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Let me start by saying that I am not a GIS expert nor a cartographer , and my knowledge of GIS is limited to the quasi-null professional training I had as an architect.

My question here was triggered by another question I have asked on stackoverflow regarding the use of Google maps API.

My problem is this : I am making a web-app or a website, where I need to generate quasi random points on the surface of the earth.

Those points however , should be , like pointed on the SURFACE of the earth as intended in SOLID surface . (e.g. not in the middle of the ocean or deep inside a lake) In shorts - I need to be able to "separate" the bodies of water from the solid surface .

I am a fairly okay programmer for web-technologies, especially PHP - so generating points (nodes) was a 1-minute job , but verifying that they are "accessible" points to humans without a floating vehicle was another issue.

I will be able to exclude coordinates from the generated array - but where can I get this info ?

Is such information (like worldwide bodies-of-water including seas oceans lakes) available as coordinates ? as boundaries ?

Does anyone here knows how to use the data from Google-maps for this purpose ? like I said in the original question - they obviously have this data (the bodies of water are blue) - but can users separate those layers ?

I have from previous works a fairly okay resolution (for my purpose) of vector world map - But I have no Idea how to use it to generate even approximation coordinates ..

Please remember that I am not a GIS expert , so If you use any technical terms , Please try to explain them like you would explain to your 2-years-old neighbor´s kid .

Any help as to how to approach this will be more than appreciated.

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You could try to extract something from a web mapping service (preferably OpenStreetMap). There are pre-existing polygons for water available here.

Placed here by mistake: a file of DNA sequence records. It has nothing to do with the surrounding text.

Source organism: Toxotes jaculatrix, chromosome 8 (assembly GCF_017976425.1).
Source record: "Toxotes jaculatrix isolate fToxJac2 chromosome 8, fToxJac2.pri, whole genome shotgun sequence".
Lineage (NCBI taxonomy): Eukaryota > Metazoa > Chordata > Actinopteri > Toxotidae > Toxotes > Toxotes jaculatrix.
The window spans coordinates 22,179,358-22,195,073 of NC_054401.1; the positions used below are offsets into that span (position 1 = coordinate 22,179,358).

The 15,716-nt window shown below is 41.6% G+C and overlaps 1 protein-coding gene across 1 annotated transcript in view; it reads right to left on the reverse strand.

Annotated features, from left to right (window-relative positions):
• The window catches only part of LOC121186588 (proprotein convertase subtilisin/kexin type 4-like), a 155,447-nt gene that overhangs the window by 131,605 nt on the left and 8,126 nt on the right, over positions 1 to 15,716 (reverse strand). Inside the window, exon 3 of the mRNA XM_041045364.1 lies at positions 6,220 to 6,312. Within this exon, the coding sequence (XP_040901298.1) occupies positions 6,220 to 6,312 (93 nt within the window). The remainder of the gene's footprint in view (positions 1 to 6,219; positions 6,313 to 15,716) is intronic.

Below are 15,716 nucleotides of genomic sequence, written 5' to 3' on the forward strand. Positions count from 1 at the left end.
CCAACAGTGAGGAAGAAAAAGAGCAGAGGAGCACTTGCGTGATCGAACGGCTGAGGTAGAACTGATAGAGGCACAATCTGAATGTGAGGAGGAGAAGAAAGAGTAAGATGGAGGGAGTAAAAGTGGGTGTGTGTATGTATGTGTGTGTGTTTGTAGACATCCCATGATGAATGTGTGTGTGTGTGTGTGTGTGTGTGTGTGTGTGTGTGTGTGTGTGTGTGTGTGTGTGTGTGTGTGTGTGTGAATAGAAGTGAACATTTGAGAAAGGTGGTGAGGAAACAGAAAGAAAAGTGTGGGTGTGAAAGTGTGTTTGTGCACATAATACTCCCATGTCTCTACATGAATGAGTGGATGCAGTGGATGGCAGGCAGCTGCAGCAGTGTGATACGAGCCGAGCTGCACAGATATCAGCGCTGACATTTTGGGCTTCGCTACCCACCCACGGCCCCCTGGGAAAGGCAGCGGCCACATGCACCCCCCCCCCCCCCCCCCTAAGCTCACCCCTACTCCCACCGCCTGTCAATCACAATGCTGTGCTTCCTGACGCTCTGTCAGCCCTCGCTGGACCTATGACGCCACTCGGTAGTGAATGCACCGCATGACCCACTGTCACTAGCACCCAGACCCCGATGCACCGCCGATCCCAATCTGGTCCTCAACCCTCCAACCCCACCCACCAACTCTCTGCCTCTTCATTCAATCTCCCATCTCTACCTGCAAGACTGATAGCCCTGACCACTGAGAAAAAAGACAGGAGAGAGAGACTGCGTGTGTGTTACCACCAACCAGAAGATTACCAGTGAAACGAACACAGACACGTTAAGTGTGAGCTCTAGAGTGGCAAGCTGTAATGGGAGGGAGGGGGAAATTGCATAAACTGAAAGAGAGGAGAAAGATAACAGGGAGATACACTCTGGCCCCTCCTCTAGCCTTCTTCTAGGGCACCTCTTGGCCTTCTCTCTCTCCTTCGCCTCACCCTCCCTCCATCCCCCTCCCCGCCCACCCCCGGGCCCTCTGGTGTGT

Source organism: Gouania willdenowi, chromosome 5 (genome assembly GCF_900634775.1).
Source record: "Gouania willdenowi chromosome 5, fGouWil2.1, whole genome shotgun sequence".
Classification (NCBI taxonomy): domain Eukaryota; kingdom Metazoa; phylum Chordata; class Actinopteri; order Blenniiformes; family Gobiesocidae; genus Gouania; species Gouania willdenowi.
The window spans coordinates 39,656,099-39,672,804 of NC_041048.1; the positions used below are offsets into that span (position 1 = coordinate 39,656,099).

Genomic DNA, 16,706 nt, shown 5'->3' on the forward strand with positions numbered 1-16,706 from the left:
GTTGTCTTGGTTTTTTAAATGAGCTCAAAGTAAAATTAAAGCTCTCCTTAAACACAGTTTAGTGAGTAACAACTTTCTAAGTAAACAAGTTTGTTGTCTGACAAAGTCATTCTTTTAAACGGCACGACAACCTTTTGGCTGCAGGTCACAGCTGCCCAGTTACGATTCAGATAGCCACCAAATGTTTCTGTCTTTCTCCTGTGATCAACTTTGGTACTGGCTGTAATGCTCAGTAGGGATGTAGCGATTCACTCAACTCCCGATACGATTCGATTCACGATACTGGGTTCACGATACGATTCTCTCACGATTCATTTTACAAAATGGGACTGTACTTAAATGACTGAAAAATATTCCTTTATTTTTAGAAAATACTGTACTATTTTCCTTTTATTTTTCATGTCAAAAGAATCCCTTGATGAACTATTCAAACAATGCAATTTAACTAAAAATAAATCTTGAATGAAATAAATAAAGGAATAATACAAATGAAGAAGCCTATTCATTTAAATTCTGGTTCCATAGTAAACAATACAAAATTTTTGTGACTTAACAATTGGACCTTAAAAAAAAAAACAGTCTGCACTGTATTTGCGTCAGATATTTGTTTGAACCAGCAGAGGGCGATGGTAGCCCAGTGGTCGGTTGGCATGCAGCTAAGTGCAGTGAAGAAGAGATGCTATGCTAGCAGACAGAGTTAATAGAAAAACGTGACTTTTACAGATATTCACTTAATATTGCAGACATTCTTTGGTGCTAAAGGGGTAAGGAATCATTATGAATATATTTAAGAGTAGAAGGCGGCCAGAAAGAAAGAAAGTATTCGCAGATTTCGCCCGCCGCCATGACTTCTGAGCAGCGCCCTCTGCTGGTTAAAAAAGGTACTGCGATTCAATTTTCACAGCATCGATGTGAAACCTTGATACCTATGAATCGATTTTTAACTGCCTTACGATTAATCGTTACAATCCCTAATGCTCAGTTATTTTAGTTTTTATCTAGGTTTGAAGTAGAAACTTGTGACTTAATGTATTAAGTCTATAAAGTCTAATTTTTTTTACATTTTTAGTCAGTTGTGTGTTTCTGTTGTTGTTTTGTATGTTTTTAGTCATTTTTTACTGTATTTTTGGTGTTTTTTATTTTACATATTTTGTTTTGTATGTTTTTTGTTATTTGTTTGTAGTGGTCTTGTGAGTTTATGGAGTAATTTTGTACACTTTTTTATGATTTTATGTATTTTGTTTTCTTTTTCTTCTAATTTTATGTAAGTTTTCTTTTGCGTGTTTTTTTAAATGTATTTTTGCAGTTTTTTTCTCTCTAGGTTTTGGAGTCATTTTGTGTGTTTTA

Alternately, you could try connecting a raster land-cover dataset. There is the GLCF 250m MODIS water mask, free with acknowledgement, and the GLOBCover 300m dataset free for noncommercial purposes.

EDIT: And a NASA-produced MODIS water mask that should be in the public domain.

PS, a hidden pitfall: Ensure that your quasi-random points are projection-based rather than based on random latitude and longitude. The areas near the poles beyond 80 degrees in latitude constitute about 1.5% of the Earth's surface, but a random latitude-longitude pairing will place 11.1% of the points in those areas.

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You may test the google elevation API: A request for a location on the sea will return a negative elevation value, while another on the plain old ground will return a positive elevation value.

If the number of points you need to test remains small enough, you should not exceed the quota. The use of paths may help solving this limitation.

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Thanks for the answer but as was already discussed in other comments , this method will not work for land- locked bodies of water (like lakes) nor will it return correct results for under-sea level dry land. basically it will only work for the oceans . (and other connected seas like mediterrenian or red sea) – Obmerk Kronen Apr 13 '12 at 16:33